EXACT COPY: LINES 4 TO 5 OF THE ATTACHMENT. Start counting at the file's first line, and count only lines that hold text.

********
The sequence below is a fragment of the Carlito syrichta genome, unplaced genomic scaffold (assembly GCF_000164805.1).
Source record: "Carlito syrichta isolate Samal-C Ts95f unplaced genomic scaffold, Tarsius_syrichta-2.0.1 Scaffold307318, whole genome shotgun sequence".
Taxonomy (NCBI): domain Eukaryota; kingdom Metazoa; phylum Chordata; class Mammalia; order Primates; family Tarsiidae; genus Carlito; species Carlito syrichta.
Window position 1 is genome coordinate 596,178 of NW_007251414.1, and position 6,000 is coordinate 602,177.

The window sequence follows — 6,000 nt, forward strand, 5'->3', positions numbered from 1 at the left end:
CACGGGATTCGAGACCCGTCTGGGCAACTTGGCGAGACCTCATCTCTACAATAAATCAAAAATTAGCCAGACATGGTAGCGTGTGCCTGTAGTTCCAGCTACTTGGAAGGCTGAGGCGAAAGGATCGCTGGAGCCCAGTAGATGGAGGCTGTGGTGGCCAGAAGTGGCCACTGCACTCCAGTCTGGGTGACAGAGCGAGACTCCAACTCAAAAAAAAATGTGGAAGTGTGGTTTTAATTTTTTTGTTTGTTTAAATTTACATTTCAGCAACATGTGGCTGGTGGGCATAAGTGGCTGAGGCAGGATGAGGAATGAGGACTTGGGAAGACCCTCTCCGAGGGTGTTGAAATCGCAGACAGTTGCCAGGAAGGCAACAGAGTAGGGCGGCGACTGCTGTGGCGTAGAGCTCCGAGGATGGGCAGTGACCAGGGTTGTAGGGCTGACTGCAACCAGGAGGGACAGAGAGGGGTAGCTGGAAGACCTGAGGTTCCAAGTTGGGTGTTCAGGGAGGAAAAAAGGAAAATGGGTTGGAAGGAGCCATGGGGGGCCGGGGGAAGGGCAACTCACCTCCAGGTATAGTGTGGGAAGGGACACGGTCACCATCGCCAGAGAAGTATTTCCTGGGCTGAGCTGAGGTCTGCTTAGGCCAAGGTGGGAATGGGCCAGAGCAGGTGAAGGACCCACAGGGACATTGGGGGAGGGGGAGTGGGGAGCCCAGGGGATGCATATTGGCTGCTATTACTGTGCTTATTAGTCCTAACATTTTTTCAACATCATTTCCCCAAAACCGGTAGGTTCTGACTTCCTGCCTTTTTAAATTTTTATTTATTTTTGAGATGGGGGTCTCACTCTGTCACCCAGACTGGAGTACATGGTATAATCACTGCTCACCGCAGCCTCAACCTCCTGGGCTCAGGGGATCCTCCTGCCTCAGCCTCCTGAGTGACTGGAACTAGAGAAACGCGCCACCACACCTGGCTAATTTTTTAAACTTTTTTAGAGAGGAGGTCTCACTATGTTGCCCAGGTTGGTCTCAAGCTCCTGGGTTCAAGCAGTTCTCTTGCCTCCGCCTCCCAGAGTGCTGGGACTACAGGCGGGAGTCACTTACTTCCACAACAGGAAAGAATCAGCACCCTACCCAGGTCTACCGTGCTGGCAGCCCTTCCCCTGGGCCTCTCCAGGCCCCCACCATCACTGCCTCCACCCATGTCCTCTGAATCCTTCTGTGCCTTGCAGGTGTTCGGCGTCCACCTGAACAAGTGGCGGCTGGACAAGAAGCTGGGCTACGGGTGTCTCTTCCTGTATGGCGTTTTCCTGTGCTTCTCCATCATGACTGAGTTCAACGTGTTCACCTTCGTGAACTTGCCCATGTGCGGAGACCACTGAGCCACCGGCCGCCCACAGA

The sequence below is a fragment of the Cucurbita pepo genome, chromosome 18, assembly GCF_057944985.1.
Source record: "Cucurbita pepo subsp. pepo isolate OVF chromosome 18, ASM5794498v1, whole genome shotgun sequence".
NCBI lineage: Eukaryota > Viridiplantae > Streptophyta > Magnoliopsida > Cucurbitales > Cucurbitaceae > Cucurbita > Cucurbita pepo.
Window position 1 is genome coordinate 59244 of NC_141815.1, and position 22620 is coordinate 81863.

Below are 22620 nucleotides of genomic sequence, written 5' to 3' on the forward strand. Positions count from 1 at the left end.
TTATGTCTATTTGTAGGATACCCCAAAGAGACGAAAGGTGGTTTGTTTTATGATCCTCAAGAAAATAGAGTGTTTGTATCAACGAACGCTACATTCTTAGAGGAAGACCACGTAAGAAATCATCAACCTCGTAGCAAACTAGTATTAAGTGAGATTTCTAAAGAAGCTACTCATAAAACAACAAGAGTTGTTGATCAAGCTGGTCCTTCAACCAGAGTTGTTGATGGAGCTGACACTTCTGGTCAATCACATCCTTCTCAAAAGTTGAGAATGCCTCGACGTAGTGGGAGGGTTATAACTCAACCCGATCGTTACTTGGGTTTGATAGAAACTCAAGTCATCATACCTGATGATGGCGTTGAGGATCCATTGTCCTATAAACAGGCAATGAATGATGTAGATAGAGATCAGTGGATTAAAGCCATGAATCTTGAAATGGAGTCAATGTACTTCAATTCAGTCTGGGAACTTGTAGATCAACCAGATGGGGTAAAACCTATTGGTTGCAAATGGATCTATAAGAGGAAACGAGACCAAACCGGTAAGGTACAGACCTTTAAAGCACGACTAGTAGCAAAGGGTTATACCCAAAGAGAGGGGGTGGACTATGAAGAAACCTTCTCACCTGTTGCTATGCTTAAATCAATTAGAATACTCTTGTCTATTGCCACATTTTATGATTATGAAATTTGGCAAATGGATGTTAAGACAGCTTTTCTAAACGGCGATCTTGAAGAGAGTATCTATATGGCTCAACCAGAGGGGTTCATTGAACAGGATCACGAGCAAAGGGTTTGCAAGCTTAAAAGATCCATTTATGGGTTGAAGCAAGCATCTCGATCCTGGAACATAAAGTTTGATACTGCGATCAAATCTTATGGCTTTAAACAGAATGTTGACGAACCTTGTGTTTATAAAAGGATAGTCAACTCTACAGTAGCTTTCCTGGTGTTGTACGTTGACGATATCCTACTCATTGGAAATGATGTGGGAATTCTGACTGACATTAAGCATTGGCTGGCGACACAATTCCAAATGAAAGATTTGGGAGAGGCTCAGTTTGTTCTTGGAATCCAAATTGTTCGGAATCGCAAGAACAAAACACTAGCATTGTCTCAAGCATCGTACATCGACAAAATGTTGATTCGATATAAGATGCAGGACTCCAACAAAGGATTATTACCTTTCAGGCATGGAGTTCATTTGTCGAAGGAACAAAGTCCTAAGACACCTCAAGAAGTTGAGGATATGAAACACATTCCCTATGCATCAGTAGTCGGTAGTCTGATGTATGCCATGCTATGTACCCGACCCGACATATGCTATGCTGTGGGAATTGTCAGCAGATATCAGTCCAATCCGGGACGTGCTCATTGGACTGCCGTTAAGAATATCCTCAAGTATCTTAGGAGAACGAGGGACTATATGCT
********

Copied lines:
Window position 1 is genome coordinate 596,178 of NW_007251414.1, and position 6,000 is coordinate 602,177.

The window sequence follows — 6,000 nt, forward strand, 5'->3', positions numbered from 1 at the left end: